WCS listed as last in county: Depsite ranking, school looks at test scores for true measurement

T he Whitehall Central School district was recently rated as the poorest performing district in Washington County by a weekly business publication in Buffalo, but administrators say the rankings don’t necessarily tell the whole story.

Buffalo Business First ranked 431 school districts across 48 counties in upstate New York and Whitehall received a ranking of 379.

The rankings reflect the collective performance of each district from kindergarten through 12th grade and are based on analysis of standardized test data provided by the state Education Department from 2007-2010.

Although he hasn’t had an opportunity to look at the rankings and therefore couldn’t comment specifically on the analysis done by Business First, Whitehall Superintendent James Watson did offer to discuss school rankings in general.

He said there are several rankings released every year, including one of Capital Region schools, but the district tends to focus its efforts on the New York State School Report Card and state test scores.

“We don’t necessarily look at the rankings,” he said. “We do look at test scores and use them as an instrument to know what we need to do to improve. If we aren’t improving we look for specific areas we are falling behind.

Generally speaking the trends in the statistics show we aren’t doing as well as we’d like but we are working hard to correct that.”

Whitehall Elementary principal David St. Germain said that ranking one school to another isn’t as helpful as examining test scores and determining areas of improvement.

“We’re not competing with Fort Ann Students but with kids fromChinaand around the world.”

The Business First rankings aren’t an all-encompassing tool to manage the effectiveness of a school district.

For instance, the rankings don’t assess factors such as school infrastructure, music programs, theater programs and art, all of which could be considered strengths atWhitehall.

The rankings also didn’t consider quality of life issues and social-economic conditions. As a rule, smaller rural districts like those found in Washington County tend not to score as well on the various rankings. With the exception ofCambridge,SalemandGreenwich,Whitehallwas comparably ranked to other schools in the county.

For instance, Granville was ranked 306, Fort Edward 323,Hartford339, Fort Ann 345, Hudson Falls 366 and Argyle 367.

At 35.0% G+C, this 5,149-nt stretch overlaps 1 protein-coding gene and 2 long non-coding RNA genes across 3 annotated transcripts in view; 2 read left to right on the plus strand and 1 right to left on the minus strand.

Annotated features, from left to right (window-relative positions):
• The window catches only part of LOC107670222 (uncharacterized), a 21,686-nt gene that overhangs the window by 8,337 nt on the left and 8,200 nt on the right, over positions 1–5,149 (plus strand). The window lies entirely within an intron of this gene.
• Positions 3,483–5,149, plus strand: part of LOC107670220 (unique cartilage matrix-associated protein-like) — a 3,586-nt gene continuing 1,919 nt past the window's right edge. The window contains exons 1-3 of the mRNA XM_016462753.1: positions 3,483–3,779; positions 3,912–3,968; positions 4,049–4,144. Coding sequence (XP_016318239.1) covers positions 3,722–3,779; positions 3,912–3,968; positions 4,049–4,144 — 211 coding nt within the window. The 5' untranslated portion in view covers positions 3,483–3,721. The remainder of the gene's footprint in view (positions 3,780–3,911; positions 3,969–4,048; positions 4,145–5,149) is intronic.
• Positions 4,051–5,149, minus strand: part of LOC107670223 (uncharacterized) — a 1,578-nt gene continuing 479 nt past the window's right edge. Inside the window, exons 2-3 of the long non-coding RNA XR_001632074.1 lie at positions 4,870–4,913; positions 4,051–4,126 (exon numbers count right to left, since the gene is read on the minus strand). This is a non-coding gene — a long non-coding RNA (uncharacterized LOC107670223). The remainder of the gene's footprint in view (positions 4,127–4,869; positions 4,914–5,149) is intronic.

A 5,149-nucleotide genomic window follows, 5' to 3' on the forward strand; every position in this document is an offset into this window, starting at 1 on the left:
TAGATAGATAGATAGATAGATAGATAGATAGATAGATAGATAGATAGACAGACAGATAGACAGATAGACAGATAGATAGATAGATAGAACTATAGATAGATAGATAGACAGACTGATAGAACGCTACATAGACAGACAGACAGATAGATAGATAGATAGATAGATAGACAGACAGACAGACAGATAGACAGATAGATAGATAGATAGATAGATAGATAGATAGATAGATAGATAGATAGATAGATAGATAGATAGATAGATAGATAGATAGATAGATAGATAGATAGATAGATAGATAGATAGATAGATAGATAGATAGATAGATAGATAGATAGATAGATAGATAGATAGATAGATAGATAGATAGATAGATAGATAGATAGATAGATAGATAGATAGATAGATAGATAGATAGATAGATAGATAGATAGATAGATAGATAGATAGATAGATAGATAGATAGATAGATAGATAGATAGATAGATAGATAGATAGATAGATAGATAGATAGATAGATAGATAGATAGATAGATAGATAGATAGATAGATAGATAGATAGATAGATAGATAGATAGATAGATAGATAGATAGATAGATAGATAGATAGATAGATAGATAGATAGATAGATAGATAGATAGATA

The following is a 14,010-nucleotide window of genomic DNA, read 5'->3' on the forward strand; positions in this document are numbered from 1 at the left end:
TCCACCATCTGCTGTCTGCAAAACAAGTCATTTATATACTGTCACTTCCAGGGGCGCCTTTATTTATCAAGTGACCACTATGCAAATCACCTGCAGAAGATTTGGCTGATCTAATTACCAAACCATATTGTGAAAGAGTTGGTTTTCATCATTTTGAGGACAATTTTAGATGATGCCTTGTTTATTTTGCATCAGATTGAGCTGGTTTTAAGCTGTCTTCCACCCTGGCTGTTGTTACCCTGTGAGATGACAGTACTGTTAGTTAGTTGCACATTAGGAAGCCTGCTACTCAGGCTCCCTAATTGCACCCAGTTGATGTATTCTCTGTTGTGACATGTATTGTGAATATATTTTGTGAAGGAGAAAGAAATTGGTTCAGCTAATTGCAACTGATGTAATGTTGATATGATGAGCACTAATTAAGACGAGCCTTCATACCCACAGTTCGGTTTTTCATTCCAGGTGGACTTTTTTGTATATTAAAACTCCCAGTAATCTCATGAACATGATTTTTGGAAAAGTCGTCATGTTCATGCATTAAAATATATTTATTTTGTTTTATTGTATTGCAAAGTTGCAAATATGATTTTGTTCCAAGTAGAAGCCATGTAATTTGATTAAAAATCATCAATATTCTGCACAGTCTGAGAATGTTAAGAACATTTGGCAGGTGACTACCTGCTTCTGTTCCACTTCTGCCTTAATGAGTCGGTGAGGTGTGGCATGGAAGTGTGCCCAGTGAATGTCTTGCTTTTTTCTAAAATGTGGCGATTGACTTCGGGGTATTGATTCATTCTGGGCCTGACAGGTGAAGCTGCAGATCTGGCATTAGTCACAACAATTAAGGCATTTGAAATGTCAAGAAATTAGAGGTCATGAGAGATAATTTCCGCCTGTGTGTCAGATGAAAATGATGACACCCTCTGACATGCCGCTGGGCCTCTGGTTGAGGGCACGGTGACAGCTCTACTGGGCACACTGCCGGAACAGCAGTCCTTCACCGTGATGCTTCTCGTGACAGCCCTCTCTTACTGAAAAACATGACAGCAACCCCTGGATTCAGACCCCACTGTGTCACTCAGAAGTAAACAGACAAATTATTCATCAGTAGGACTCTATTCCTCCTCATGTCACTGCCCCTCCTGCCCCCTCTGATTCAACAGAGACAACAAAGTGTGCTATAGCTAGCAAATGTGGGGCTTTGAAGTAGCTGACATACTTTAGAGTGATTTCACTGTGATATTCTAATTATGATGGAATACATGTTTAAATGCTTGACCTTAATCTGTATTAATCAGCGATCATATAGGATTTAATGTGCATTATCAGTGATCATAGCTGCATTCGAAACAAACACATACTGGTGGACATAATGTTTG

“In general, theWashingtonCountyschools are there as a group,” Watson said. “Everyone in the county is dealing with the same kind of things.”

Some school rankings also don’t consider statistical anomalies that can profoundly impact a districts ranking.

For instance, 18 percent of the students in theWhitehallschool district have special education needs but in many occasions are grouped in with the rest of the students when it comes to test scores and school rankings.

“They are being asked to do just as well as other students and I don’t consider that a realistic expectation,” Watson said.

He highlighted graduation rates, attendance, foreign language, and English as strengths within the district, and said that despite a lower than desired performance, test scores are improving.

The one area the district needs to improve in is math and science, especially at the Elementary School.

St. Germain said the school has implemented an extended day program that provides students with an extra hour of instruction two days a week.

They have also begun changing the ways they teach, especially in math.

They are switching to a new textbook more in line with the state curriculum and are covering fewer topics each year, but in more depth.

“It’s a whole different approach and it requires a greater depth of understanding,” St. Germain said.

For instance, instructors are asking students to draw out math problems to demonstrate they fully understand how they arrived as a specific answer.

They have also utilized a Response to Intervention program that assesses kids and determines areas where they could use additional help and brought in education experts who have evaluated their programs and offered feedback on how they can improve, which school officials said is the ultimate goal, much more so than receiving a high ranking.

“The scores gives us a strong position to work with our faculty in areas we need improvement and we use that as motivation and direction to improve. It reinforces the message to staff that we need improvement,” Watson said.

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